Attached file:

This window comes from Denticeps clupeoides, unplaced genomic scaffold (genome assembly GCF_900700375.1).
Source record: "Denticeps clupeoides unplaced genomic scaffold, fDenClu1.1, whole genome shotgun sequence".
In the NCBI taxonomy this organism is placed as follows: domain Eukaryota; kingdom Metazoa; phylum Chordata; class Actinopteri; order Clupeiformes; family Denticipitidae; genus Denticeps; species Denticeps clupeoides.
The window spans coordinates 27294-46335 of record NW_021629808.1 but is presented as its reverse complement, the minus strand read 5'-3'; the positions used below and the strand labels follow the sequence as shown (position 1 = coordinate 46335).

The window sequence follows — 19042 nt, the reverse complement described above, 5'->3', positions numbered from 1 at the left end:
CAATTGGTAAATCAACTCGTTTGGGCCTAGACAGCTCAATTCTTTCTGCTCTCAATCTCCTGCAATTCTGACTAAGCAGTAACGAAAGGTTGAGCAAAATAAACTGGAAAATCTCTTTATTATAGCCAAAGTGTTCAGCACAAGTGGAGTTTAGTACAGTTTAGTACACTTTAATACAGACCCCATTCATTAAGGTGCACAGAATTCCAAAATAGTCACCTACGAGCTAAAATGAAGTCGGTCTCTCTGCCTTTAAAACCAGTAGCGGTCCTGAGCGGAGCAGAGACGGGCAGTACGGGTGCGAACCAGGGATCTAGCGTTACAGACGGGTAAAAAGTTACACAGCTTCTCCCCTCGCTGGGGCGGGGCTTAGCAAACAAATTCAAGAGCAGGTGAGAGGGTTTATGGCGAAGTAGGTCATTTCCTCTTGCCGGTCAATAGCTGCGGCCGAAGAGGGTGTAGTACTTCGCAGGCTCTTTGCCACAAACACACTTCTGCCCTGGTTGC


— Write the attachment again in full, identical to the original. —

This window comes from Denticeps clupeoides, unplaced genomic scaffold (genome assembly GCF_900700375.1).
Source record: "Denticeps clupeoides unplaced genomic scaffold, fDenClu1.1, whole genome shotgun sequence".
In the NCBI taxonomy this organism is placed as follows: domain Eukaryota; kingdom Metazoa; phylum Chordata; class Actinopteri; order Clupeiformes; family Denticipitidae; genus Denticeps; species Denticeps clupeoides.
The window spans coordinates 27294-46335 of record NW_021629808.1 but is presented as its reverse complement, the minus strand read 5'-3'; the positions used below and the strand labels follow the sequence as shown (position 1 = coordinate 46335).

The window sequence follows — 19042 nt, the reverse complement described above, 5'->3', positions numbered from 1 at the left end:
CAATTGGTAAATCAACTCGTTTGGGCCTAGACAGCTCAATTCTTTCTGCTCTCAATCTCCTGCAATTCTGACTAAGCAGTAACGAAAGGTTGAGCAAAATAAACTGGAAAATCTCTTTATTATAGCCAAAGTGTTCAGCACAAGTGGAGTTTAGTACAGTTTAGTACACTTTAATACAGACCCCATTCATTAAGGTGCACAGAATTCCAAAATAGTCACCTACGAGCTAAAATGAAGTCGGTCTCTCTGCCTTTAAAACCAGTAGCGGTCCTGAGCGGAGCAGAGACGGGCAGTACGGGTGCGAACCAGGGATCTAGCGTTACAGACGGGTAAAAAGTTACACAGCTTCTCCCCTCGCTGGGGCGGGGCTTAGCAAACAAATTCAAGAGCAGGTGAGAGGGTTTATGGCGAAGTAGGTCATTTCCTCTTGCCGGTCAATAGCTGCGGCCGAAGAGGGTGTAGTACTTCGCAGGCTCTTTGCCACAAACACACTTCTGCCCTGGTTGC